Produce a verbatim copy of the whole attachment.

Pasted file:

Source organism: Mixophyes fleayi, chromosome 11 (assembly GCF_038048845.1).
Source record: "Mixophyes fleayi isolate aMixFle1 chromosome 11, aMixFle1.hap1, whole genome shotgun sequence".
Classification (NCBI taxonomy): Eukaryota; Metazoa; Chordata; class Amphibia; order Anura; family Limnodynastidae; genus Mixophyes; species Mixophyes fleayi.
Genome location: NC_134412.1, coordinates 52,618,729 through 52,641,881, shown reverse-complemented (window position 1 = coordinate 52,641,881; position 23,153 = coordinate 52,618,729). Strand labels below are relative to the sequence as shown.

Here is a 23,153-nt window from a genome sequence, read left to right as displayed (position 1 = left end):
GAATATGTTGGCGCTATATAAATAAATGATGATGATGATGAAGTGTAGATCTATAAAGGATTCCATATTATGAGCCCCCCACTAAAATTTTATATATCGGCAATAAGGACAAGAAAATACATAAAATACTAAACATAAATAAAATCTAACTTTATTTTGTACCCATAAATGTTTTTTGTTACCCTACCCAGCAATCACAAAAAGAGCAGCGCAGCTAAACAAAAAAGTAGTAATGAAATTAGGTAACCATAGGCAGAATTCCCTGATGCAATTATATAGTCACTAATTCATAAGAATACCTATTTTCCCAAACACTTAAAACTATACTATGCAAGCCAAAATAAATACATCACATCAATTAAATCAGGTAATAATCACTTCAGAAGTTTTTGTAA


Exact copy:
Source organism: Mixophyes fleayi, chromosome 11 (assembly GCF_038048845.1).
Source record: "Mixophyes fleayi isolate aMixFle1 chromosome 11, aMixFle1.hap1, whole genome shotgun sequence".
Classification (NCBI taxonomy): Eukaryota; Metazoa; Chordata; class Amphibia; order Anura; family Limnodynastidae; genus Mixophyes; species Mixophyes fleayi.
Genome location: NC_134412.1, coordinates 52,618,729 through 52,641,881, shown reverse-complemented (window position 1 = coordinate 52,641,881; position 23,153 = coordinate 52,618,729). Strand labels below are relative to the sequence as shown.

Here is a 23,153-nt window from a genome sequence, read left to right as displayed (position 1 = left end):
GAATATGTTGGCGCTATATAAATAAATGATGATGATGATGAAGTGTAGATCTATAAAGGATTCCATATTATGAGCCCCCCACTAAAATTTTATATATCGGCAATAAGGACAAGAAAATACATAAAATACTAAACATAAATAAAATCTAACTTTATTTTGTACCCATAAATGTTTTTTGTTACCCTACCCAGCAATCACAAAAAGAGCAGCGCAGCTAAACAAAAAAGTAGTAATGAAATTAGGTAACCATAGGCAGAATTCCCTGATGCAATTATATAGTCACTAATTCATAAGAATACCTATTTTCCCAAACACTTAAAACTATACTATGCAAGCCAAAATAAATACATCACATCAATTAAATCAGGTAATAATCACTTCAGAAGTTTTTGTAA